Original Document
Original Document
Tench Coxe, On the manufactures and commerce of Pennsylvania, 1794.

"The produce, manufactures, and exports of Pennsylvania, are very many and various, viz. wheat, flour, midlings, ship-stuff, bran, shorts, ship-bread, white water biscuit, rye, rye flour, Indian corn or maize, indian meal, buckwheat, buckwheat meal, bar and pig iron, steel, nail rods, nails, iron hoops, rolled iron tire, gun-powder, cannon ball, iron cannon, musquets, ships, boats, oars, hand-spikes, masts, spars, ship-timber, ship-blocks, cordage, square timber, scantling, plank, boards, staves, heading, shingles, wooden hoops, tanners bark, corn fans, coopers ware, bricks, coarse earthern or potters ware, a very little stone-ware, glue, parchment, shoes, boots, soal leather, upper leather, dressed deer and sheep skins, and gloves and garments thereof, fine hats, many common, and a few coarse; thread, cotton, worsted, and yarn hosiery; writing, wrapping, blotting, sheathing, and hanging paper; stationary, playing cards, pasteboards, books; wares of brass, pewter, lead, tinplate, copper, silver and gold; clocks and watches, musical instruments, snuff, manufactured tobacco, chocolate, mustardseed, flax seed, flax seed oil, flax, hemp, wool and cotton cards, pickled beef, pork, shad, herring, tongues and sturgeons, hams and other bacon, tallow, hog's lard, butter, cheese, candles, soap, beeswax, loaf-sugar, pot and pearl ashes, rum and other spirits, beer, porter, hops, winter and summer barley, oats, spelts, onions, potatoes, turnips, cabbages; carrots, parsnips, red and white clover, timothy, and most european vegetables and grasses, apples, peaches, plums, pears, apricots, grapes, both native and imported, and other european fruits, working and pleasurable carriages, horses, horned cattle, sheep, hogs, wood for cabinet makers, limestone, coal, free-stone, and marble.

"Some of these productions are fine, some indifferent. Some of the manufactures are considerable, for a young country, circumstanced as this has been; some inconsiderable: but they are enumerated, to shew the general nature of the state, and the various pursuits of the inhabitants. In addition to them we may mention, that a lead-mine and two or three salt-springs have been discovered in our new country; which, no doubt, will be worked, as soon 4he demand for lead and salt to the westward increases. We ought also notice our great forest for making pot ashes and glass. "The manufactures of Pennsylvania have increased exceedingly within a few years, as well by master-workmen and journeymen from abroad, as by the increased skill and industry of our own citizens. Household or family manufactures have greatly advanced and valuable acquisitions have been made of implements and machinery to save labour, either imported or invented in the United States. The hand-machines for carding and spinning cotton have been introduced by foreigners, and improved; but we have obtained the water mill for spinning cotton, and a water mill for flax, which is applicable also to spinning hemp and wool. These machines promise us an early increase of the cotton, linen, and hempen branches, and must be of very great service in the woollen branch. Additional employment for weavers, dyers, bleachers, and other manufacturers must be the consequence. Paper-mills, gulf powder-mills, steel works, rolling and slitting mills, printing figured goods of paper, linen, and even of cotton, coach making, book printing, and several other branches, are wonderfully advanced: and every month seems to extend our old manufactures or to introduce new ones.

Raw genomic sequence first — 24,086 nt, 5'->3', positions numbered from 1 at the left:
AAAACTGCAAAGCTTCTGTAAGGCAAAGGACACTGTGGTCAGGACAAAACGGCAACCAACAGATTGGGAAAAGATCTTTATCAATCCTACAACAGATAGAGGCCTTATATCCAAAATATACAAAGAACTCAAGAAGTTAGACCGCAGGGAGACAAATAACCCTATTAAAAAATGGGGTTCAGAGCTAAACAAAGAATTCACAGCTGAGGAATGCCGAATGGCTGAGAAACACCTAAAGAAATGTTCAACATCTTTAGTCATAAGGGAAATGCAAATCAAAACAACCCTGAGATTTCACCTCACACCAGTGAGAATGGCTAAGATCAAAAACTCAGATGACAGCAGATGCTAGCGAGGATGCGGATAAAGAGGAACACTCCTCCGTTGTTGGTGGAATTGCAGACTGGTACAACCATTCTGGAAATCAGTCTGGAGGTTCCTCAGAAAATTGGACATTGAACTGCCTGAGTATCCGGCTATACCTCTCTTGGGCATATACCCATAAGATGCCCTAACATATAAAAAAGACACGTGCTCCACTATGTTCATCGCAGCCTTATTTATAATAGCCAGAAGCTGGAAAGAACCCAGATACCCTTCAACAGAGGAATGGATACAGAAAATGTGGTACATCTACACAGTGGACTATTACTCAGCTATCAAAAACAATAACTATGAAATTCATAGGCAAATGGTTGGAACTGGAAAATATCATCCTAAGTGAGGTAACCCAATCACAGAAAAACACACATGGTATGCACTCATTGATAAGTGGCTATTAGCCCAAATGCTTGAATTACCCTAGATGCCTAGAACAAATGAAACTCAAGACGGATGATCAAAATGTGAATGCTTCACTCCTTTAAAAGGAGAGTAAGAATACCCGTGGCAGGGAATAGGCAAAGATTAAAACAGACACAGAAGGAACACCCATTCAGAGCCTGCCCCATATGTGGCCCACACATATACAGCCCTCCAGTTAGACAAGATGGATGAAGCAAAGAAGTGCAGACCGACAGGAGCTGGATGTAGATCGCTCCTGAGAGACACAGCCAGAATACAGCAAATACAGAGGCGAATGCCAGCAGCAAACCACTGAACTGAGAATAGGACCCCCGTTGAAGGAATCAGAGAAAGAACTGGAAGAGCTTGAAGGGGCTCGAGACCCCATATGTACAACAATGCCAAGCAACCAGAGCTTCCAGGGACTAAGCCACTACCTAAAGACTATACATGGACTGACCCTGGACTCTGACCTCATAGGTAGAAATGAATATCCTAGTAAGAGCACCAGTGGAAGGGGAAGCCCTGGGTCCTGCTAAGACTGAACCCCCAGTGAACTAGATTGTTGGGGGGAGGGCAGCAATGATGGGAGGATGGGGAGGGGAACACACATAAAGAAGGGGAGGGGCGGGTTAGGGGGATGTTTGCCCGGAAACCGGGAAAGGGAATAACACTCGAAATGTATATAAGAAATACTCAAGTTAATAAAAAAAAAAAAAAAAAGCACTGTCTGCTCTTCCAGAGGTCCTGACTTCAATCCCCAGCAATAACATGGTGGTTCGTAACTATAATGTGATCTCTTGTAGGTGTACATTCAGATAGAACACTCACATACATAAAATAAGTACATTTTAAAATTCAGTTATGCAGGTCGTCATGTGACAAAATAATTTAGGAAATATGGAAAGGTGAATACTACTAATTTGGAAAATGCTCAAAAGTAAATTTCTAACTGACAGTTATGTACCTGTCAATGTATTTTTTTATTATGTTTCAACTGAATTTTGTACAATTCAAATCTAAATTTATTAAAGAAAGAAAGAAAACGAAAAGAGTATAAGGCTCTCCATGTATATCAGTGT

"The advancement of the agriculture of Pennsylvania is the best proof that can be given of the comfort and happiness it affords to its farming, manufacturing, and trading citizens. In the year 1786, our exports of flour were one hundred and fifty thousand barrels: in 1787, they were two hundred and two thousand barrels; in 1788, they were two hundred and twenty thousand barrels; but in 1789 they were three hundred and sixty-nine thousand barrels which exceeds any export ever made in the times of the province or in the times of the commonwealth. The produce of flax is increased in a much greater degree: and that of wool is considerably more than it was before the revolution. A new article is added to the list of our productions, which is a well tasted and wholesome sugar, made of the maple tree. It has been proved by many fair and careful experiments, that it is in the power of a substantial farmer, who has a family about him, easily to make twelve hundred weight of this sugar every season, without hiring any additional hands, or utensils, but those that are necessary for his family, and farm use. The time, in which it can be made, is from the middle of February to the end of March, when farmers in this country have very little to do, as it is too early to plough or dig. The price of sugar being lower here than in Europe, this article may be reckoned at one hundred and fifty dollars per annum, to every careful and skillful farmer, who owns land bearing sugar maple. Of these there are some millions of acres in Pennsylvania and the adjacent states. . . .